Is Forex trading in Australia Legal?
foreign exchange firms are selling the dream of instant riches. It is a booming trade which has doubled in size since 2007, and is now turning over $380 million a day.
But for hundreds of Australia’s 51,000 mum and dad retail forex traders, that dream has turned into a nightmare.
The ForexSQ can reveal that more than 100 retail forex traders in Australia – often small investors who dabble in the forex market in their spare time – have suffered massive losses on their trading accounts.
Several are in the hundreds of thousands of dollars and, in at least two cases, those losses have climbed above $1 million.
Now, some of them are being chased by their foreign exchange brokers to pay out those losses.
Australian Forex traders lose millions
“If I were to pay for the negative balance, it would mean the potential loss of my home, possible break up of my family,” said one FXCM client, a foreign currency trader who has asked for legal reasons that his identity not be revealed.
“It has cost a tremendous amount of emotional pressure for me and my wife, and we are extremely worried about our kids’ future.”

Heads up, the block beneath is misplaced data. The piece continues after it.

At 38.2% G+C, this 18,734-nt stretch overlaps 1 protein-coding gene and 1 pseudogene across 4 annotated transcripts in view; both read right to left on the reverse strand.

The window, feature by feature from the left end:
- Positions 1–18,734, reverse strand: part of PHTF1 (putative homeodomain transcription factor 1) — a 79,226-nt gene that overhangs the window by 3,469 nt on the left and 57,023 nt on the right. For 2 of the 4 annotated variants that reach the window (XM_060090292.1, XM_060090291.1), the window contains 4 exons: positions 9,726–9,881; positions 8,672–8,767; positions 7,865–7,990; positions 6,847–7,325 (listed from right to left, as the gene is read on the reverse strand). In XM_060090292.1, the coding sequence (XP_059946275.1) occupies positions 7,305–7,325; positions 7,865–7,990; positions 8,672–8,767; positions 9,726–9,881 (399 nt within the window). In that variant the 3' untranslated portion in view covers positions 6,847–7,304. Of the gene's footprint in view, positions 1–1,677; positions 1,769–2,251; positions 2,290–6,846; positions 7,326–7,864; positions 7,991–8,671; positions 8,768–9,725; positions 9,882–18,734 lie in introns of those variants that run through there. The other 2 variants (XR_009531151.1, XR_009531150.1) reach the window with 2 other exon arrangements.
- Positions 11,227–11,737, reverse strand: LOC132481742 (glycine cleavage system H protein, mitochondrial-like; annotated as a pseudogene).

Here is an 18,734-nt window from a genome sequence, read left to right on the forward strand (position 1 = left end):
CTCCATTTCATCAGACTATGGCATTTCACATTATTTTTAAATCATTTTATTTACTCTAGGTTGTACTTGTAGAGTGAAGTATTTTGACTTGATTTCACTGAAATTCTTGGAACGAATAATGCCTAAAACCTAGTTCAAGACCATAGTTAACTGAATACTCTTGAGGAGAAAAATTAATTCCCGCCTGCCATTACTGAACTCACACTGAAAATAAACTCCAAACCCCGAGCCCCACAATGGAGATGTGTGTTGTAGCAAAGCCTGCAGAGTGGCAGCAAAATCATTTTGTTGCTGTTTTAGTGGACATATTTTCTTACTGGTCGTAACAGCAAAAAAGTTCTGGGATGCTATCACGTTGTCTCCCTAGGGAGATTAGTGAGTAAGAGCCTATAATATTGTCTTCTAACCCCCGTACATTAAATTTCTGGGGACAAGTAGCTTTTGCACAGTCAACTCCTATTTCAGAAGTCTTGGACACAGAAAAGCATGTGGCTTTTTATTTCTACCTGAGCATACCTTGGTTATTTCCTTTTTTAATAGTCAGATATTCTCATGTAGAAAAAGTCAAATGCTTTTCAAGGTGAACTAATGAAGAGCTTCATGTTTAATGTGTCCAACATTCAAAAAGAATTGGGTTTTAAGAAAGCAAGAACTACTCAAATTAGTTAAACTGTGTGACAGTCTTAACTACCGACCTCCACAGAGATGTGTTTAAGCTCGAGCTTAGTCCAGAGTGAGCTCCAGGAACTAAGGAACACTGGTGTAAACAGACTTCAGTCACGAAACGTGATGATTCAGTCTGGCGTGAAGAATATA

A number of clients of the US-based foreign exchange broker, Foreign Exchange Capital Markets (FXCM), the world’s largest retail forex broker, have reported their cases to the Australian Securities and Investments Commission (ASIC) and the Financial Ombudsman Service.
The ForexSQ understands clients of at least two other firms – IG Markets and Admiral Markets – are also in dispute with their brokers.
FXCM’s clients accept that they were liable to lose the capital they had contributed to their foreign exchange trading accounts.
However, they argue that FXCM had a widely-advertised policy of “no negative (or debit) balances”, and its poor risk management led to losses spiralling out of control.
“This policy is very clear and straight forward, that FXCM guarantees no debt is owed to FXCM if any negative balance occurred,” said the FXCM client.
“This is one of the very important reasons for me and all the other victims to choose FXCM as our currency broker.”
Despite those assurances from FXCM, the client told the ForexSQ he received an email from FXCM in January demanding he pay out a negative balance of several hundred thousand dollars.
FXCM’s aggrieved Australian clients argue that other brokers navigated the Swiss franc shock in much better shape than FXCM because they had better risk management practices in place, and their clients’ accounts were closed out quickly before losses spiralled out of control.
“Yes, of course we have to take responsibility ourselves, but only to the extent of the amount of money we put in,” the client added.
Forex trading in Australia Risks
Because currencies tend to move in small increments, foreign exchange traders use leverage, or borrowing, to accentuate their profits. However, with leverage comes the risk of greater losses when currencies move against the trader.